Pitch Perfect 2 is off key

Pitch Perfect was the first unique, acapella-based comedy film of its kind that presented the aca-perfect mix of ridiculously hilarious moments, emotional scenes and superb acting to make it a must-see American comedy. Unfortunately, Pitch Perfect 2, the highly-anticipated sequel released May 15, was unable to match the amazing standards set by the first movie.

Pitch Perfect 2 picks up three years after the Barden Bellas became the first all-female group to win a national title. The group delivers an incredibly horrible performance at it’s big show at the Lincoln Center, with an especially unexpected surprise from Fat Amy (Rebel Wilson) that destroys the team’s reputation. This botched performance ruins the Bella name, and from here throughout the rest of the movie the girls struggle to reestablish their prestigious reputation and find their harmony as a team.

When going to see the movie, I was most excited to be too busy laughing to be able to be distracted or lose interest. Despite my strongest hopes, I felt that a lot of the comedic scenes in the film felt very forced, as if director Elizabeth Banks was trying too hard to make the audience laugh. In the first movie, I appreciated the moments where I did not expect to laugh but ended up laughing until my stomach hurt – like when Fat Amy gets shot by a burrito, Chloe (Brittany Snow) has a completely unexpected breakdown and Lilly (Hana Mae Lee) reveals how truly strange she is.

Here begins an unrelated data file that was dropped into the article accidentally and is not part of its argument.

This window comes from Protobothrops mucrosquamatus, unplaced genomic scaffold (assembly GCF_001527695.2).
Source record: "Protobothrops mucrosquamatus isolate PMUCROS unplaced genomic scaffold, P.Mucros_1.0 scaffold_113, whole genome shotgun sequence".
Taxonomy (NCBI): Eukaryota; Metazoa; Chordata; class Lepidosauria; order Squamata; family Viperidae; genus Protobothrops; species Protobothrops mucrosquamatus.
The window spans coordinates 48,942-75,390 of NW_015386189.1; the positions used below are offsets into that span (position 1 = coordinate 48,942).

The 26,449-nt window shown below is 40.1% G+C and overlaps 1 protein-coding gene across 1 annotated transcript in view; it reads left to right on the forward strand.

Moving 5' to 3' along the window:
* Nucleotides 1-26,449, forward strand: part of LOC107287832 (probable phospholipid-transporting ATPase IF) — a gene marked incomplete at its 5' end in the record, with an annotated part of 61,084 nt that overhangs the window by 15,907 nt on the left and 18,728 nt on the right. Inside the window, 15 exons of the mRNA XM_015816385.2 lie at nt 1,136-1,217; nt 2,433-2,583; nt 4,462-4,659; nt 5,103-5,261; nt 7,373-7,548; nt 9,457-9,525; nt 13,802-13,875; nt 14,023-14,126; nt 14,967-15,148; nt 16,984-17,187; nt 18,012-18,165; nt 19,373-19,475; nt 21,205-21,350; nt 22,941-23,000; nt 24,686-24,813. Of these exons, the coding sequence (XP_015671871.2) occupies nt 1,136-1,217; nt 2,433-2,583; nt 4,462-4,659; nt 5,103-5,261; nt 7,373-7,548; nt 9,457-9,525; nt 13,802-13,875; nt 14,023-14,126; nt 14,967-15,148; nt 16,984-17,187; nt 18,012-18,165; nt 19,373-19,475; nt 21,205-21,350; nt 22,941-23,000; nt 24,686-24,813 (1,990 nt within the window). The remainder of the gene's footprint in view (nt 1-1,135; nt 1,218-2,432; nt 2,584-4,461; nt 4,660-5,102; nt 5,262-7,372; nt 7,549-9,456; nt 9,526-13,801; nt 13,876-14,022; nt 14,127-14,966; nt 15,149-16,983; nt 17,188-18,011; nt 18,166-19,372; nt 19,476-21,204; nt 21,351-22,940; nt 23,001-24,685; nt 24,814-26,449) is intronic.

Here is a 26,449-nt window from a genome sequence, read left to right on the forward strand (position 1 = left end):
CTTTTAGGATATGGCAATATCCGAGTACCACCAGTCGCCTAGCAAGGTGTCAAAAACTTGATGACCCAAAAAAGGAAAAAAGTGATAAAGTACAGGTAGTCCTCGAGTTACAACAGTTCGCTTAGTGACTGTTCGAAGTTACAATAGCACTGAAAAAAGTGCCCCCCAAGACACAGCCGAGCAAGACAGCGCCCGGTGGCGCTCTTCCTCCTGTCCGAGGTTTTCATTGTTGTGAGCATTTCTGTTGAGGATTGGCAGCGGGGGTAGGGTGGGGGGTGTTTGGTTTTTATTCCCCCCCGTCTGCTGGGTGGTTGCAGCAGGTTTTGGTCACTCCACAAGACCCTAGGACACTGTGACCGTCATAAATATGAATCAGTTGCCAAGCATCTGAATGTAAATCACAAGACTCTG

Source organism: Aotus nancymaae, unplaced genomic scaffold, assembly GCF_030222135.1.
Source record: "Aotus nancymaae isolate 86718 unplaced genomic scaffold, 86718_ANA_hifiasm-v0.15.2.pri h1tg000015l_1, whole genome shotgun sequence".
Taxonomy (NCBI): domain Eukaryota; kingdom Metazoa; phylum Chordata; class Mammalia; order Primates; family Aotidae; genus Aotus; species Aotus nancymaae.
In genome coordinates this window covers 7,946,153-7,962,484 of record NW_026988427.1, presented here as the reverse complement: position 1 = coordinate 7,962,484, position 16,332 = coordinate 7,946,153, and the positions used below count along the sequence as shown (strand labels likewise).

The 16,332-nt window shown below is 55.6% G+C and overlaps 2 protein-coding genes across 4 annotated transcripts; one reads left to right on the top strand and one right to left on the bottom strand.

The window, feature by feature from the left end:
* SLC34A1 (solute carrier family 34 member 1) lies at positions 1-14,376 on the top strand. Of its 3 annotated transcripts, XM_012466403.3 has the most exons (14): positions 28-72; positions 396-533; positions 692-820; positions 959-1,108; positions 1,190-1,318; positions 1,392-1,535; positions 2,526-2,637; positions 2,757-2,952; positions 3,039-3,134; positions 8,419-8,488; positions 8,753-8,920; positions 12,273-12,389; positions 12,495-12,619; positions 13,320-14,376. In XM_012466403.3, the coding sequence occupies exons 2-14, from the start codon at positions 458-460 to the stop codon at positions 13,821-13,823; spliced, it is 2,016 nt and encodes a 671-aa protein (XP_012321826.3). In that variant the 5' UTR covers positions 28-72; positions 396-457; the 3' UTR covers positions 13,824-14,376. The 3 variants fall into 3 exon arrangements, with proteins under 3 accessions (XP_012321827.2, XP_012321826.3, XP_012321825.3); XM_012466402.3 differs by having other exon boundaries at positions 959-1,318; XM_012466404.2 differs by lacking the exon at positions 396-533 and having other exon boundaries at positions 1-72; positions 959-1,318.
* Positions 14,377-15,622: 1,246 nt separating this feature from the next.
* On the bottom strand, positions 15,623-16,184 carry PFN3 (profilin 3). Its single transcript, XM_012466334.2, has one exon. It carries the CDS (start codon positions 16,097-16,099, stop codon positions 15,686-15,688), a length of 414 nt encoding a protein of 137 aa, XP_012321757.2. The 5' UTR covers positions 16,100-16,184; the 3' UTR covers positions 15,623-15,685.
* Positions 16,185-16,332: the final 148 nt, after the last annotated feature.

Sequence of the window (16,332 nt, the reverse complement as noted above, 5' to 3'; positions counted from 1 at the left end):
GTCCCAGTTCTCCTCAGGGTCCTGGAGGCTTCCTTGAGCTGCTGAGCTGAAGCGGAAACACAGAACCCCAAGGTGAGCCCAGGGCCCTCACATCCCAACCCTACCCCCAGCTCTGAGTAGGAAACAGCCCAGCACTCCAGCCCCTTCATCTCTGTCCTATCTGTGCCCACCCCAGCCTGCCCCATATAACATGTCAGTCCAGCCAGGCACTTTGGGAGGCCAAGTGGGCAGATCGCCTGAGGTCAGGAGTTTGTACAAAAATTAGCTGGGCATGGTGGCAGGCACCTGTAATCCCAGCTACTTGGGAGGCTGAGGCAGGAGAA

But in this movie, I felt that there were too many moments that were specifically designed to make the audience laugh, but they tried so hard that they fell short. Some of these moments include Beca’s boss picking on his assistant Dax (Shawn Carter Peterson) throughout the movie and the excessive amount of jokes based on the clichéd representation of Flo (Chrissie Fit) as the Latina in the group who can nonchalantly speak about her experiences with the drug cartel and sex-trafficking back in her “home country.”

Hopefully, in future renditions of acapella=based comedies, more attention will be paid to the art of subtle humor instead of forced laughter. Although I still enjoyed my time watching Pitch Perfect 2, I would not recommend you spend your money on a ticket if you have extremely high hopes for a sequel that lives up to the legacy of its predecessor. The fact that the movie earned $70.3 million during its debut weekend, according to washingtonpost.com, indicates the extreme hype that came with its release. Unfortunately, I would not be surprised if, like myself, many of the excited fans that went to see this film left the theater feeling disappointed.